The Full Monty is full on at Subversive Theatre Collective in a two act, almost three-hour marathon of blue collar angst and glory, with a large cast and a great deal of laughter, as well as moments of sadness and sweet tenderness.
Based on the 1997 British comedy film, the musical with book by Terrence McNally, music and very clever lyrics by David Yazbek, is set in Buffalo in the 1980s when Bethlehem Steel and other factories closed, unemployment lines were long, and men who had little education and very few prospects sat in union halls feeling like “Scrap,” not knowing when or if they would ever find work again. It was the era of “trickle down economics,” cheap steel imports, and the flight of factories to the South, Mexico, and Asia, where cheap goods and labor cut costs and raised dividends for shareholders and salaries for CEOs. Laborers in the northeast factory towns, which came to be known as the Rust Belt, suffered great losses, many never finding sustaining work again.
This is the world in which the men and women in The Full Monty live and struggle to maintain their families and their dignity. While the musical is a very funny, often laugh-out-loud comedy, it also explores the impact of unemployment in the loss of pride, depression, suicide, and impotence, along with general themes of body image and shaming, homosexuality, grief, and the myth of the “big” black man.
Jerry (Anthony Alcocer) and his best buddy Dave (Jeffrey Coyle) are both unemployed steelworkers. Jerry is divorced from his high school sweetheart, has a 12-year-old son he adores, a history of car theft and incarceration, and an ego that will not allow him to take on work he considers beneath him, like being a security guard at the Boulevard Mall. Dave is still married and in love with his high school sweetheart, has grown a huge belly, and feels like a big blob. They sneak into the bathroom at a Chippendales show where Dave’s wife is celebrating with friends, “It’s a Woman’s World.” They overhear Jerry’s ex-wife say she is taking him to court to gain full custody of their son because of his lack of child support payments. Devastated, and after confronting one of the gay Chippendale dancers and finding out how much money is made in a single night, Jerry has the brilliant idea that he and Dave and other “regular” guys could put on a strip show themselves. And, so they do…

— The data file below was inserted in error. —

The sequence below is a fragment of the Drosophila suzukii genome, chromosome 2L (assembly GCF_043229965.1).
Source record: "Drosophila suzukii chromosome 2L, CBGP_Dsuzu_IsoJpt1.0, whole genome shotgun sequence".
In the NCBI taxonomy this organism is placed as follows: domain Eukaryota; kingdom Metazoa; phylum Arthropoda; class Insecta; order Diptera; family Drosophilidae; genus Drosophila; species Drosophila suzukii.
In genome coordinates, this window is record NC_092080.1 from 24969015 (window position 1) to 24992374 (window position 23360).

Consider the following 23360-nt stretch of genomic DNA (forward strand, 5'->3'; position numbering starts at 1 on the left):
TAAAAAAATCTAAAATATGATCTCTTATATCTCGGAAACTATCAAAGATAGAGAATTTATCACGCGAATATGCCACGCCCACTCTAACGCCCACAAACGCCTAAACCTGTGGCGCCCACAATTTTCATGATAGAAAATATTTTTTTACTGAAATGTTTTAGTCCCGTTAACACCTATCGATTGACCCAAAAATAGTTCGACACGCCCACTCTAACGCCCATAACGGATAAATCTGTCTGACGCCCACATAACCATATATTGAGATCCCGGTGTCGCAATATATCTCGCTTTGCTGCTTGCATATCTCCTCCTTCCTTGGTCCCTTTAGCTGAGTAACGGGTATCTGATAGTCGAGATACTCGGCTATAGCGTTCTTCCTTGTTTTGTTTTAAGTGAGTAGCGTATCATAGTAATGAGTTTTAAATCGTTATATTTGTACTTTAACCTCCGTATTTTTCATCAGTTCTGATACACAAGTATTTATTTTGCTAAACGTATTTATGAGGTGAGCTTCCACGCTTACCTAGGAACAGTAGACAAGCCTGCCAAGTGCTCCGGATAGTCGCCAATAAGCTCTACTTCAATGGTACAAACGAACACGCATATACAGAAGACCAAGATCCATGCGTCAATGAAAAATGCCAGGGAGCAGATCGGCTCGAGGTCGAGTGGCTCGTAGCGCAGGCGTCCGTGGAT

Direction is by Susan Forbes, with musical direction by Cindy Bottoms-Noller, and choreography by Nancy Hughes–all women, you might note-which is unusual here outside of Brazen-Faced Varlets, if I am not mistaken. And if I am, I am sure I will hear about it. Kudos all around.
I particularly liked Ms. Hughes’ choreography in the early number “Scraps” that takes place in the union hall with the men using folding chairs to emphasize their anger and sense of uselessness. As they dance with the chairs, slamming them shut and using them as weapons, we feel their intense frustration. The standout number of the evening is “Michael Jordan’s Ball,” in which the men, struggling to do the sexy pelvic thrusts required in stripping, use the graceful basketball moves they learned in high school from watching Jordan to get in the groove. Very well done. And the ladies with the little devil horns in “The Goods” are no slouches, either, as they mock the men who are agonizing over the condition of their bodies.
The large cast handles the material well, for the most part. Anthony Alcocer and Jeffrey Coyle work well together, playing off each other in some very funny and occasionally touching moments. Mr. Alcocer never runs out of steam as he jumps from the upstage platform more than once, sings his heart out, and rallies his troops to hang in and fight. Mr. Coyle is charming and funny as the chubby Dave, with his low self-esteem and love of potato chips. He has a sweet voice and a graceful manner that belie his belief that he is unloveable. The interactions between Mr. Alcocer and Alejandro Perez as his son, Nathan, are a bit awkward at times, possibly due to the nature of the relationship, wherein the son is more like father to the man. Alley Griffin shines as Georgie, Dave’s lovesick wife, who belts out "It's a Woman's World" with the ensemble, and tries everything she can think of to get her man to respond to her again. Pamela Rose Mangus kills it as the old broad, wise piano player Jeanette, who has played with the best of them, from Buddy Greco to Sinatra, and is not shy about letting everyone know it. Tim Goehrig and Connor Graham have a lovely duet, “You Walk with Me,” that is sweet and heartfelt. Jaime Goldfuss starts it all off in a suit, stripping down to a g-string and lap dancing with nary a twinge of shyness. There are many others in the cast, and each has a moment or two-Victor Morales’ attempt at stripping is very funny, Jamie Nablo and the ensemble do justice to “Life with Harold,” and Thomas LaChiusa as the bean-counter Harold, and Alfonzo Tyson as Horse, the black man with the potentially large penis, have some very funny moments. Ah, but who really does have that large appendage? I’m not telling. You will have to find out for yourself.
There is much to love about this production, which is uneven at times, suffered a bit from some opening night jitters, and is a tad long. The length has more to do with all the different elements the playwright squeezed in, than with this production. It has great energy, is very entertaining and funny. It is an excellent choice for Subversive Theatre Collective, as it highlights the plight of the working class while being very entertaining right up to the very last moment.